Credit: The Climate Group

Credit: The Climate Group

India has approved the second phase of its programme to hit 40GW of grid-connected rooftop solar by 2022 and announced INR118 billion (~US$1.656 billion) in central government subsidies to support residential solar systems and incentivise distribution companies (Discoms).

Bridge to India’s latest quarterly report found that India had an installed capacity of 3,855MW of rooftop solar at the end of 2018, which was less than 10% of the 2022 target. Despite record installs last year and strong projected growth, Bridge to India had said that the India rooftop solar should still be given more government support.

The government has responded with two main focuses.

Residential backing

The second phase of the rooftop programme, now offers 40% subsidy support for residential solar systems of up to 3kW in capacity and 20% subsidy for rooftop PV systems between 3-10kW.

Another 20% subsidy will be offered to rooftop systems that are part of a Group Housing Society or Residential Welfare Association (GHS/RAW). In such cases, support will be limited to 10kW of solar per house and up to 500kW for each GHS/RAW.

The aforementioned subsidy support will extend to 4GW worth of residential capacity and it will be provided to individual systems on the basis of benchmark cost or tender cost, whichever is lower.

India’s government made clear that such support will not be made available for the institutional, educational, social, government, commercial or industrial segments.

Enticing Discoms

The Phase-II programme, newly approved by the Cabinet Committee on Economic Affairs, will also try to increase the involvement of Discoms, by offering performance-based incentives relating to how much rooftop capacity has been installed in a Discom’s jurisdiction each financial year. It must have added more than 10% compared to its installed base at the start of each year to become eligible for the incentive at the end of the 12-month period. This backing will be limited to the first 18GW of installations under the programme.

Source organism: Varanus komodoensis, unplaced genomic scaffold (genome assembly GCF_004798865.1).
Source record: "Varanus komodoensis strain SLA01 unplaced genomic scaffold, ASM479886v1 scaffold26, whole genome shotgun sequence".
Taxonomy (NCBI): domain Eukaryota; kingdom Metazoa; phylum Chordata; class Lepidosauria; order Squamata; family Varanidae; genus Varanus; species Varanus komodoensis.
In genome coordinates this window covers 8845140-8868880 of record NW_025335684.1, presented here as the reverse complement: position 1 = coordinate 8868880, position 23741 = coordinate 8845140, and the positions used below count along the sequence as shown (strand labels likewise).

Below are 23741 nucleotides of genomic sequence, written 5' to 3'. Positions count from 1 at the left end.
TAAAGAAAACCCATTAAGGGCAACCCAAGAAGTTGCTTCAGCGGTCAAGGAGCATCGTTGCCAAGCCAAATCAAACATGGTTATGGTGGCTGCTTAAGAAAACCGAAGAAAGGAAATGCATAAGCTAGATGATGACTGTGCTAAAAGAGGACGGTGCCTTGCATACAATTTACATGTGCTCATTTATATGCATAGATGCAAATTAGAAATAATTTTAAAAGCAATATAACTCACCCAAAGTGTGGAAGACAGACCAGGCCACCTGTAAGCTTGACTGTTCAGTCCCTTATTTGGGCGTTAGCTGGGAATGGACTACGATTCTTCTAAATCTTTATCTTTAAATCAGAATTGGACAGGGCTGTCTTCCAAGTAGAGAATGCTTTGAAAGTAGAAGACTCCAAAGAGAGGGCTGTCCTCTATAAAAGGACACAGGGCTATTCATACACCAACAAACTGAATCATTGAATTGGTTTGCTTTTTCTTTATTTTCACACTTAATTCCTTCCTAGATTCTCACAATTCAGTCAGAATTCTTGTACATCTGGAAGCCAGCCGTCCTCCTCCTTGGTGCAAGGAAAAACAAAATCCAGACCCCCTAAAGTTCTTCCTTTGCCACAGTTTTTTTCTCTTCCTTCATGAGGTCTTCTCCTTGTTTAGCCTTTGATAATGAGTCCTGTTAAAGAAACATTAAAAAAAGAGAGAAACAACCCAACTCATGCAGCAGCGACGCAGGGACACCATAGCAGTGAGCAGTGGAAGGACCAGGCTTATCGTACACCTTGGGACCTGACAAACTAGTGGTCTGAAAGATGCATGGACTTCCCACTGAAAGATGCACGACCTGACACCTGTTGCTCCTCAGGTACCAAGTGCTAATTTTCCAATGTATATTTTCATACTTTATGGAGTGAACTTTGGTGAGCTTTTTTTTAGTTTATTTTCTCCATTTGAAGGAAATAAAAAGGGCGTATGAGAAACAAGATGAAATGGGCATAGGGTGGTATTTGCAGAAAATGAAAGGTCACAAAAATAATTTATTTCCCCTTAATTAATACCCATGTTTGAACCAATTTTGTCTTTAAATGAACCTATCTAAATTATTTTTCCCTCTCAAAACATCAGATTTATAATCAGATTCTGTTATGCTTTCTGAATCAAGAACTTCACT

Showing huge optimism in terms of the rollout of the scheme, the government expects 38GW of additional rooftop PV to be deployed under the scheme by 2022, and for 939,000 jobs to be created.

Despite wide-ranging problems with the large-scale solar sector in India, for which investor confidence needs to be rebuilt, the rooftop solar sector has consistently been seen as a bright spark in India and strong growth is expected to continue in the coming year at least.

Giant solar firms are also seeing potential in the residential sector for the first time - rather than just the well established C&I sector, spearheaded by major PV manufacturer, EPC and rooftop firm Tata Power Solar, which is steadily rolling out its residential rooftop solar solution across India, one city at a time.

Tags: india, ccea, rooftop, residential, pv indiatech 2019, subsidy

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